The core members of the SMW have been flying and maintaining the Mi-17 helicopters in Afghanistan for decades, but the unit’s direct roots date back to 2005 when they were part of the Ministry of the Interior’s National Interdiction Unit. In its current form, the SMW was stood up in July 2012 as a joint military-police effort.

Officer’s academy

The SMW isn’t alone is providing a sense of increased professionalism in Afghanistan’s security sector. The National Academy of Army Officers — Afghanistan’s equivalent to Sandhurst Academy in England — opened its doors to academic activities in January 2013. Along with other military educational institutions, the purpose of the academy is to provide training for young Army officers and consequently deploy them as platoon commanders in the ANA. The academy’s total capacity is 1,200 people, which makes up three battalions.

The first battalion consists of 270 students who are graduates of the 12th and 14th grades and universities. These young people have been gathered from among the 2,500 students who have successfully passed exams. An entrant must be a citizen of Afghanistan, have a national identification card, and be between 18 and 26 years old.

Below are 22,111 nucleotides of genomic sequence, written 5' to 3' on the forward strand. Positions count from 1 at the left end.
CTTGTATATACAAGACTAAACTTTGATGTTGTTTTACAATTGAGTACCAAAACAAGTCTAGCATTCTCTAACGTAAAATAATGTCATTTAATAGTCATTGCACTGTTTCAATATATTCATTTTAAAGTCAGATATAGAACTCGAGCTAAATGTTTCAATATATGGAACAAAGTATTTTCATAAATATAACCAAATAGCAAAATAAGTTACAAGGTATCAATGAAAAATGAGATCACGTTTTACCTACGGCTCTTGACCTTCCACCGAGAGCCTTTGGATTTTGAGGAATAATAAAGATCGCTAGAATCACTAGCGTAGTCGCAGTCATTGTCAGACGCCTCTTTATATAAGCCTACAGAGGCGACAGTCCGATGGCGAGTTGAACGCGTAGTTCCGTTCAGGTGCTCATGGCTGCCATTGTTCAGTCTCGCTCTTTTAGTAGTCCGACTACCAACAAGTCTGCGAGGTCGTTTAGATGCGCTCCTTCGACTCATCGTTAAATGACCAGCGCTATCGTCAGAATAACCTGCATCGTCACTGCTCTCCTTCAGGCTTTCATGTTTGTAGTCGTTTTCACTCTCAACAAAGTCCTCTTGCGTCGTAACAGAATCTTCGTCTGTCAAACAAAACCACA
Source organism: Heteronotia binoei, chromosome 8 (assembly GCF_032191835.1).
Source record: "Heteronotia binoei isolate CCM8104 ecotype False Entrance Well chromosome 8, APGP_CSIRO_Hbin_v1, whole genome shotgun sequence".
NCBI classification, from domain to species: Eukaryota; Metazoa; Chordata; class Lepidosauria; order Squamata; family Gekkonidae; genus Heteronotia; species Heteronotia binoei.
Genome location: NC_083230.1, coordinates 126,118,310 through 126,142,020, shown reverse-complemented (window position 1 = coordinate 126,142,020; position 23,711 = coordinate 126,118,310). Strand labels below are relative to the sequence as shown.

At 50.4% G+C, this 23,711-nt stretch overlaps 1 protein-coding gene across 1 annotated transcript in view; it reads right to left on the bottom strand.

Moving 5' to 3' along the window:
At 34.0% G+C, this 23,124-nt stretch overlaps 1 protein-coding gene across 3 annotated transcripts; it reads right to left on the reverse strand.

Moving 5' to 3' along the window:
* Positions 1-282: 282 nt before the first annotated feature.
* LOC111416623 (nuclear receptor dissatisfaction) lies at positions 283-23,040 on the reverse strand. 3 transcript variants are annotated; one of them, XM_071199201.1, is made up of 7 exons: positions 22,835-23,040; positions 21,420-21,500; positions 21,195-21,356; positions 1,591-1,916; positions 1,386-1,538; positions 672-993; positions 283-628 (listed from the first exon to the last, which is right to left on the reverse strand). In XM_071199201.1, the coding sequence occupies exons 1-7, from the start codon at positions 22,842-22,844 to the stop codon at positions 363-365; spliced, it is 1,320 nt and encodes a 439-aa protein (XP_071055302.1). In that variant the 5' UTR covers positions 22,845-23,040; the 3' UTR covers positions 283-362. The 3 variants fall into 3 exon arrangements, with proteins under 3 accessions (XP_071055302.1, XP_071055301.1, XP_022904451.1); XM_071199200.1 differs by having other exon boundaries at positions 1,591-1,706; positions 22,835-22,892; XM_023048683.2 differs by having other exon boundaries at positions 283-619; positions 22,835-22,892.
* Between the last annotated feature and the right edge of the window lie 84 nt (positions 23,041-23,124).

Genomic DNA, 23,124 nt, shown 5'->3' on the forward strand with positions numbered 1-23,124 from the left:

Noncommissioned officers (NCO) attending the academy must have served on active duty for at least three years, reached the rank of command sergeant major and possess proper academic qualifications. Physical health is a necessity, and drug addiction is a disqualifier. With the exception of military school graduates and NCOs serving in the ANA, applicants must voluntarily request, sign and complete all relevant forms.

Volunteers must not be affiliated with any group,  organization or political party. Entrance to the academy is determined by competitive exams and merit, although the academy reserves 10 percent of the spaces for women.

The British government has provided most of the initial help with startup. But once the academy’s administrative and academic structures are firmly in place, about 126 trainers from Australia, Denmark, New Zealand, Norway and the United Kingdom will arrive to continue developing the academy.

First female chief

Improvements in police professionalism are visible everywhere. A sign of the times is the appointment of Gen. Jamila Bayaz, the country’s first female district police chief. She oversees the Kabul police district, which protects some of the most important neighborhoods in all of Afghanistan. If the presidential palace, government ministries and the country’s central bank weren’t enough, the general is also responsible for providing security for some of the nation’s most important bazaars and money exchanges.